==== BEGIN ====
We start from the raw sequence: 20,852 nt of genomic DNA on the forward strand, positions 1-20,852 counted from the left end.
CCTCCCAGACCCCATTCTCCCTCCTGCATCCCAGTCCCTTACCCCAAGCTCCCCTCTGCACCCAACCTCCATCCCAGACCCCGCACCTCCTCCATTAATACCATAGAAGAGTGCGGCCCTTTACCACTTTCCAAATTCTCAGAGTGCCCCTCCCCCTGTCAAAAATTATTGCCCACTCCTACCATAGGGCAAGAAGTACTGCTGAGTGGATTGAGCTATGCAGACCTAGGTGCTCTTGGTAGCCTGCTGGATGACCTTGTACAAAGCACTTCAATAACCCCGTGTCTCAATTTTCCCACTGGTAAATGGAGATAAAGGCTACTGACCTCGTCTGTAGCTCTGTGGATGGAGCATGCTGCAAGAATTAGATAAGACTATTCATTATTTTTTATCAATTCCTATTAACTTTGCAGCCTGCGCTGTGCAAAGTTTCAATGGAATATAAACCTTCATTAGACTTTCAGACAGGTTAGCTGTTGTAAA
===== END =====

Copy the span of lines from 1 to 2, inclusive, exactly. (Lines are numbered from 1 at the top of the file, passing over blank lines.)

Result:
We start from the raw sequence: 20,852 nt of genomic DNA on the forward strand, positions 1-20,852 counted from the left end.
CCTCCCAGACCCCATTCTCCCTCCTGCATCCCAGTCCCTTACCCCAAGCTCCCCTCTGCACCCAACCTCCATCCCAGACCCCGCACCTCCTCCATTAATACCATAGAAGAGTGCGGCCCTTTACCACTTTCCAAATTCTCAGAGTGCCCCTCCCCCTGTCAAAAATTATTGCCCACTCCTACCATAGGGCAAGAAGTACTGCTGAGTGGATTGAGCTATGCAGACCTAGGTGCTCTTGGTAGCCTGCTGGATGACCTTGTACAAAGCACTTCAATAACCCCGTGTCTCAATTTTCCCACTGGTAAATGGAGATAAAGGCTACTGACCTCGTCTGTAGCTCTGTGGATGGAGCATGCTGCAAGAATTAGATAAGACTATTCATTATTTTTTATCAATTCCTATTAACTTTGCAGCCTGCGCTGTGCAAAGTTTCAATGGAATATAAACCTTCATTAGACTTTCAGACAGGTTAGCTGTTGTAAA